June 5, 1958 (24th Parliament, 1st Session)


Jacques Flynn

Progressive Conservative

Mr. Jacques Flynn (Quebec South):

Mr. Speaker, since I took my seat in this house I have been wondering whether, without a prepared text, I could successfully discuss any problem in English. I have decided to make the experiment tonight.
I believe that the aim of this bill is good, inasmuch as it seeks to suppress usurious rates of interest. I think the hon. member for Assiniboia (Mr. Argue) has good intentions and good motives, but I am not sure that the bill as presented would have the results he expects. I doubt that placing a ceiling of 12 per cent or any other arbitrary figure on the permissible rate of interest would achieve the end which he has in mind.
Credit, as we know it today, has not been long in existence. If we were to go back only some 50 years I think we should find that in those days only the wealthier people or the merchants were able to secure credit. Nobody could borrow to buy consumer goods. Nobody could borrow to buy automobiles, a house or ordinary things necessary for the ordinary life. When we think of the Bankruptcy Act, which is the law that was devised because of the progress of credit, we find that that act was applicable only to merchants for the very good reason that the average citizen could not find any credit. However, over the last 25 years credit has become an important business. Whereas, I would say, 50 years ago there were only a few people who could borrow and there were only a few institutions that were lending money, we now have several institutions that offer credit to the people in general.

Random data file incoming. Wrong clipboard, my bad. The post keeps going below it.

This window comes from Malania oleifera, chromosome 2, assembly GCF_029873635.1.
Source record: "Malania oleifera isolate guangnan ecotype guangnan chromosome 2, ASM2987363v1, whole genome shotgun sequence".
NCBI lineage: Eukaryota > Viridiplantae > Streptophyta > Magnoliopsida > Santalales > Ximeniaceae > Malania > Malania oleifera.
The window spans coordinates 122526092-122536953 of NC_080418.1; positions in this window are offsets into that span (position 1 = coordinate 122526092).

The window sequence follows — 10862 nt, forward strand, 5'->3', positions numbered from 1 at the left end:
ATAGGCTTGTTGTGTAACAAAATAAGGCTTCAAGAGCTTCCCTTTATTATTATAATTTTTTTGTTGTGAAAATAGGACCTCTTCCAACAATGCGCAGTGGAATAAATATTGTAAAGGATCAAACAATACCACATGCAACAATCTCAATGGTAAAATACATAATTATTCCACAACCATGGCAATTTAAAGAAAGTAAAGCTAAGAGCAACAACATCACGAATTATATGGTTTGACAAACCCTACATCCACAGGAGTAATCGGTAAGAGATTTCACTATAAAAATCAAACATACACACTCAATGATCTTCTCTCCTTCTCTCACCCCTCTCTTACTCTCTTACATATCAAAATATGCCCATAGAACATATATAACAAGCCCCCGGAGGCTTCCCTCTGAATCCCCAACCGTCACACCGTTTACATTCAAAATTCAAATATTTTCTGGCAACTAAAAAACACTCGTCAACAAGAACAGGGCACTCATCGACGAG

If I take the figures given by the sponsor of the bill, we now have about $2 billion in circulation in this business of credit. As I think he mentioned in the debate which took place in 1956 on his proposed bill to amend the Small Loans Act, this figure of $2 billion had doubled in four years, something which shows that we are in a new field of economic activity with respect to credit as we know it today. The question which arises is this. Would the bill as drafted correct the situation which he has outlined? As I said before, I am not sure because many of the cases to which hon. members have referred-especially those who are in favour of this bill- are not cases of usurious rates of interest but rather cases of fraud. I was thinking of the

Interest Act
case cited by the hon. member for Burnaby-Coquitlam (Mr. Regier). He mentioned the case of a person who purchased an automobile and who was obliged to pay several hundred dollars interest on a loan of $350. I think this is a case where the law was violated. If I understand the situation rightly, according to the law as it stands now loans under $500 cannot be made at a rate of interest higher than 12 per cent.

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